Mark Letendre, 50, told The Associated Press on Tuesday that he testified for about an hour Feb. 14.
"It was all pretty vanilla," Letendre said. "I'm pretty far removed from it."
Since U.S. Attorney Kevin Ryan was fired in December, speculation has mounted that the Department of Justice would quietly extinguish the long-running investigation into whether Bonds lied under oath when he told a 2003 grand jury that he didn't knowingly take performance-enhancing drugs.
"There is absolutely no doubt that the U.S. attorney is still running a grand jury and still taking evidence that involves Bonds," said Michael Rains, the lawyer for Bonds. "There is still an active effort to indict Barry."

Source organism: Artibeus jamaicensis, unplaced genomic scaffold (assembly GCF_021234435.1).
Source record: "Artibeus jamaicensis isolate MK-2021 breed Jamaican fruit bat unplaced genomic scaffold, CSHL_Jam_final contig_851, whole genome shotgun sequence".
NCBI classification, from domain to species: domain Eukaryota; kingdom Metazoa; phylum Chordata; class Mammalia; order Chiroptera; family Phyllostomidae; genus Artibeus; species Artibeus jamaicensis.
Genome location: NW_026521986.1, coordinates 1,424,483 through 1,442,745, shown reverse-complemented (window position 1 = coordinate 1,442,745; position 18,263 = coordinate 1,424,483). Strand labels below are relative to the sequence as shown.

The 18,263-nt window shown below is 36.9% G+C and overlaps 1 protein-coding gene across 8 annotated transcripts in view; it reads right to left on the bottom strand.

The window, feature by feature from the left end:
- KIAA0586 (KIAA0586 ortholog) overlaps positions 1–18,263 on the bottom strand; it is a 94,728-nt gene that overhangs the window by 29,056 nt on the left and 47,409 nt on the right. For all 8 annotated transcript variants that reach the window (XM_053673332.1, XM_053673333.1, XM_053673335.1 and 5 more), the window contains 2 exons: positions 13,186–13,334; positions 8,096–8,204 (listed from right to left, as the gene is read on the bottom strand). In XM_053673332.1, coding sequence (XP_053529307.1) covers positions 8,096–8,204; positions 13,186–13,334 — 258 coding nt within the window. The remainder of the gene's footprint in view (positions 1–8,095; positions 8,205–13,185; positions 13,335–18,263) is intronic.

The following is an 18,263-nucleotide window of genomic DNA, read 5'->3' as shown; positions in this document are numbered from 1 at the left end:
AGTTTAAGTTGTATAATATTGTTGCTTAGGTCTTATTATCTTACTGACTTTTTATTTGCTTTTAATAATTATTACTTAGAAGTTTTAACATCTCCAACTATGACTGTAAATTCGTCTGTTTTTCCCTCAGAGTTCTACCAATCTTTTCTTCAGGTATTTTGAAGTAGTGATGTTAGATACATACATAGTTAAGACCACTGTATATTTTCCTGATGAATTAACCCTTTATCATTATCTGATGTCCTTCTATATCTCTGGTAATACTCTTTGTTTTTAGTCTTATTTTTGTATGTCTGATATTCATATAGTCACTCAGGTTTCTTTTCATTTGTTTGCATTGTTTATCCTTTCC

Letendre was asked about Bonds' size and confirmed the slugger hurt his elbow in 1999. Bonds' former girlfriend Kimberly Bell told a previous grand jury that Bonds blamed the 1999 elbow injury on steroid use. Bonds missed seven weeks that season after undergoing surgery to remove a bone spur and repair a damaged tendon in his left arm.
Bonds' supporters maintain the investigation is little more than an expensive, high-profile smear campaign of an unpopular baseball player approaching a hallowed Major League Baseball record. With 735 home runs, Bonds is 20 shy of Hank Aaron's all-time record.
Stan Conte, Letendre's successor as the Giants' head trainer, and Arthur Ting, Bond's surgeon, also have testified before a grand jury. Bonds' personal trainer, Greg Anderson, remains jailed for refusing to testify.
The grand jury is investigating whether Bonds committed perjury when he testified that he believed a clear substance and a cream, given to him by Anderson, were flaxseed oil and arthritis balm.